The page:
I’ll be the first to admit that I don’t pay nearly enough attention to Class 6 medium-duty electric trucks. And I think my colleagues around here would have to shamefully concur that we’ve had a coverage deficiency regarding that particular segment. But your thirst for news about Class 6 medium-duty electric trucks is about to be slaked in a major way. Prepare to have your mind exploded by this, the world-exclusive first test-drive of the Balqon Mule M150.
The what now?
The M150 is the latest product from Los Angeles-based Balqon, a company that builds electric trucks and port tractors. The Mule is based on an International DuraStar chassis, but instead of a turbo-diesel under the hood, it’s got an electric motor. And instead of a fuel tank, it has banks of lithium-iron-phosphate batteries from a Chinese company called Winston Global Energy. And instead of a transmission — wait, it still has the Allison 3000RDS automatic transmission. I guess when you’ve got 150 hp for a 26,000-pound truck, you need as many gears as you can get.
The Mule before me at Balqon headquarters is fitted with a thirty-passenger shuttle-bus body, and it would look like any other shuttle bus but for the vivid blue and green wrap proclaiming its EV-ness. Inside, the stock International fuel gauge remains, but the low-fuel warning light is always aglow. (This is not an oversight, but a bit of Balqon alternative-energy humor.)
The real energy gauge is an LCD screen on the center stack that prominently displays “SOC” — state of charge. And we’re at 96 percent. I climb behind the wheel and guide the massive, pavement-crushing International chassis out onto the street. I hope I see a Toyota Prius driver, so I can act self-righteous. My vehicle might be thirty-seven feet long, but at least it doesn’t have a gas tank, you dictator-hugging earth-hater.
The Mule M150 accelerates as you might expect for a thirty-passenger bus with 150 hp under the hood. The Mule’s power delivery is like a tree’s taproot boring down through a crack in the sidewalk — slow but relentless. With the electric motor hooked to a torque converter and the six-speed transmission, the Mule has some serious torque multiplication going on, but the horsepower situation certainly leaves something to be desired. Top speed is 70 mph, if you’ve got a while. But for city buses and urban delivery trucks, the Mule’s 0-to-35-mph performance is what’s relevant, and in stop-and-go traffic on Los Angeles boulevards it holds its own. The accelerator is programmed for smooth launches, so just floor it and go.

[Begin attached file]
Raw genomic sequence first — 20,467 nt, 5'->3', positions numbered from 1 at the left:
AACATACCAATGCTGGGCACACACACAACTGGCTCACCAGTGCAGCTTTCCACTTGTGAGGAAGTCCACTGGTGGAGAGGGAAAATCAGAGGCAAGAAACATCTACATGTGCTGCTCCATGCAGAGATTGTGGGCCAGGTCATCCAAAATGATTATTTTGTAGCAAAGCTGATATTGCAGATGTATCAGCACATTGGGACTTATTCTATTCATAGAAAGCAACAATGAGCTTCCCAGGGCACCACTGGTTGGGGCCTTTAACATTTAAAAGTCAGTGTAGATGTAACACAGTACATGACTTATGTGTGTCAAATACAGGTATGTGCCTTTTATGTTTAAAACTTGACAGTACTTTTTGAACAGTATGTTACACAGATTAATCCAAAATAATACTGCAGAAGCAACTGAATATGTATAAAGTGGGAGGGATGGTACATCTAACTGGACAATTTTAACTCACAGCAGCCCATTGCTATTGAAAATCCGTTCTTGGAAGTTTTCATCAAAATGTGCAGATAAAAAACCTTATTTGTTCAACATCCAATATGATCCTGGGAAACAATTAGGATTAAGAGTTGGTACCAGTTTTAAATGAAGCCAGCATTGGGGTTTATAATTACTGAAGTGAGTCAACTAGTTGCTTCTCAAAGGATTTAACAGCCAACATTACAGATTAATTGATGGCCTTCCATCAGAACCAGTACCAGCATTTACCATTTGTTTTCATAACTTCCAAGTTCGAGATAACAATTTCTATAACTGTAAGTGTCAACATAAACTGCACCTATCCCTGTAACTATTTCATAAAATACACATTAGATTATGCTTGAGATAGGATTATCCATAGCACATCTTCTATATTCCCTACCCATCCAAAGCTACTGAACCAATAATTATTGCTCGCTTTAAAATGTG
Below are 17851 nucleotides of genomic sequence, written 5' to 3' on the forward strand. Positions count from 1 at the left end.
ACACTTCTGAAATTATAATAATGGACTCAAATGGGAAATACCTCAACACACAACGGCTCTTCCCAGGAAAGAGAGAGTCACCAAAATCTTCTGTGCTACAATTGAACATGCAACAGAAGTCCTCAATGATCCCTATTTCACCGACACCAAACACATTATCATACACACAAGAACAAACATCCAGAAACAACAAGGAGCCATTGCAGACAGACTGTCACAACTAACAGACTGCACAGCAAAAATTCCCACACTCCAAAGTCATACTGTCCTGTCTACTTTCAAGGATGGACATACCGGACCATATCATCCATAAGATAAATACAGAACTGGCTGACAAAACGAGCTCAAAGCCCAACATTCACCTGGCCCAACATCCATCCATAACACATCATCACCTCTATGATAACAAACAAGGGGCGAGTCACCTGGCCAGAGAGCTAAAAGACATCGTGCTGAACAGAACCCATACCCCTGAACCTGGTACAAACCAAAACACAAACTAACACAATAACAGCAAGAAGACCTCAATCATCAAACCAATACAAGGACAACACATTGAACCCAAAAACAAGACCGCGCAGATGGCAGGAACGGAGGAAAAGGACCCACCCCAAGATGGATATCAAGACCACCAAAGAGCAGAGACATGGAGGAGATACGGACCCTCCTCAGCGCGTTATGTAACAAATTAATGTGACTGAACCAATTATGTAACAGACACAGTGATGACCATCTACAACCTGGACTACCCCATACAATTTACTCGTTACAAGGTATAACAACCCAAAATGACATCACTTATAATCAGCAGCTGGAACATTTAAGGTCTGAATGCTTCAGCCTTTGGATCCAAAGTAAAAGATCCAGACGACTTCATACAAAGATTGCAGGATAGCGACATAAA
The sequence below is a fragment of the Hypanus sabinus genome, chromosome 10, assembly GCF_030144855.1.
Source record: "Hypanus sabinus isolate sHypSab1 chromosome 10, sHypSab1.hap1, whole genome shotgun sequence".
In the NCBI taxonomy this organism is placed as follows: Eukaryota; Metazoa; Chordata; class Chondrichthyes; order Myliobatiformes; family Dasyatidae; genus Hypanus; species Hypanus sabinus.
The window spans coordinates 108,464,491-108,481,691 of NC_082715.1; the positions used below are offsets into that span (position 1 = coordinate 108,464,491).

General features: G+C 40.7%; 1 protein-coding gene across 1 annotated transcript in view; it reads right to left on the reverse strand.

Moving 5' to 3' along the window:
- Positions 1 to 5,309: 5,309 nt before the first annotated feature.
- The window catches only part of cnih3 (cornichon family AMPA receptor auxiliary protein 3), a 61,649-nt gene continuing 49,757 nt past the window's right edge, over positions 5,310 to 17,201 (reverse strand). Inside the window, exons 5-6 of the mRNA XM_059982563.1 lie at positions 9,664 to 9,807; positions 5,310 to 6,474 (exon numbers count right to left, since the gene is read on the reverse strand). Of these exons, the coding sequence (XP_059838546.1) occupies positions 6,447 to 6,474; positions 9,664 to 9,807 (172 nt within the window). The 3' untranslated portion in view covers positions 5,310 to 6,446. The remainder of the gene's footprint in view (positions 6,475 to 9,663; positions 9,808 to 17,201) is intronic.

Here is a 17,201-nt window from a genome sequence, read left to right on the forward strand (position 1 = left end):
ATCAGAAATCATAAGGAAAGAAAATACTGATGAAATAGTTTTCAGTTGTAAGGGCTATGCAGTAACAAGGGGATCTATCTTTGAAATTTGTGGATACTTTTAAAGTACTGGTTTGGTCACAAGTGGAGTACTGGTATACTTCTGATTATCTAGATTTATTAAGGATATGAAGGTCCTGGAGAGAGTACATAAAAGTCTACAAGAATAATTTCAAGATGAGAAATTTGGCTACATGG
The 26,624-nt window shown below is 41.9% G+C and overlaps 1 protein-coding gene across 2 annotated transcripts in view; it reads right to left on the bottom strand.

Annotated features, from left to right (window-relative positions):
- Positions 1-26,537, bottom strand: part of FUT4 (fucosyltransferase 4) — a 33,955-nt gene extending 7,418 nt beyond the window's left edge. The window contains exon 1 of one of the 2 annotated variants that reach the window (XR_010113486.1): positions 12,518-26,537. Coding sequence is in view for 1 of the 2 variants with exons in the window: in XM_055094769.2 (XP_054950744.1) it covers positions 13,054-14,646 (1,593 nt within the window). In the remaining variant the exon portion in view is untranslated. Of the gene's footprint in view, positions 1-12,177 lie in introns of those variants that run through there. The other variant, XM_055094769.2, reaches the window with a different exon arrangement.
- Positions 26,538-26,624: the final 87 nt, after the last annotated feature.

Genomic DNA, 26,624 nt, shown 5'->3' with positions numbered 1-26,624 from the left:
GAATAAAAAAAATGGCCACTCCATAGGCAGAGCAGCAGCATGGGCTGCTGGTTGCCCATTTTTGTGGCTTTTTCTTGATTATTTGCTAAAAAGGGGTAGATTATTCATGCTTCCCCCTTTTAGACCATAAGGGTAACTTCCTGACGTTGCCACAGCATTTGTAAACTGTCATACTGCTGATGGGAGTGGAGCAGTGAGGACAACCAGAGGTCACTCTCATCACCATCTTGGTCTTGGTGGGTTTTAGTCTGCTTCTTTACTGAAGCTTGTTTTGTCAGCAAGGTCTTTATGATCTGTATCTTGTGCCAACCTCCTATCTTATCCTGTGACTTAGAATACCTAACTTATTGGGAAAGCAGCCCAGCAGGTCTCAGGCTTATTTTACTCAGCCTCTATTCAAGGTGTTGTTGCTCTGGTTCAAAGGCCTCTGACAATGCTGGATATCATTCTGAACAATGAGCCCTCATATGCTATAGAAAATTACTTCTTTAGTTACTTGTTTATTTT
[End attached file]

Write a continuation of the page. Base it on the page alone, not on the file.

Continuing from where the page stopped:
And then keep going for 150 miles (unloaded) or 90 miles (fully loaded), because this thing has the battery capacity of a showroom full of Nissan Leafs. In passenger cars, batteries present two big physical challenges: where are you going to put the pack, and how much does it weigh? In a truck or a bus, the answers to those questions are, “Anywhere you want,” and “Who cares?” The batteries hanging from the Mule’s ample frame rails provide 220 kilowatt-hours of juice, or nearly fourteen Chevy Volts’ worth. That should be good for a full shift in an urban bus, and the batteries can be fully recharged in five hours.
Another Balqon product, the Nautilus XR E20 port tractor, has batteries that can handle back-to-back eight-hour shifts. “With trucks, we have the space to be able to do that,” says Balwinder Samra, Balqon CEO. Samra’s been in the battery game for thirty years, watching promising cars like the GM EV1 and Toyota’s electric RAV4 come and go. So he’s got a jaundiced eye when it comes to EVs taking over the world, and yet… he thinks EVs are on the verge of taking over the world.
“I think the tipping point will be when a car’s battery holds the energy equivalent of a six-gallon gas tank,” Samra says. “Right now they’re at about two gallons and making improvements all the time. I compare it to the cell-phone business. At first only a few people had those big brick phones, but when talk time reached two and a half hours, all of a sudden everyone had cell phones. The day that car batteries get there, the demand will be so large that traditional companies like Ford and Toyota will be challenged by nontraditionals.”
It’s funny to think of a Volt or a Leaf as the mammoth cell phones of the car world, but if lithium-air batteries, which have the energy density of diesel fuel, come into widespread use, 100 miles of EV range will probably seem as quaint as a Motorola StarTac. “[Ultimately] you can’t compete with the energy efficiency of electric vehicles,” Samra says. “And that’s why we feel EVs will win at the end of the day.”
There are certainly EV skeptics who think the internal-combustion engine will dominate for another century. Balqon sees the electric future barreling toward us a lot sooner than that, bearing down like a bus.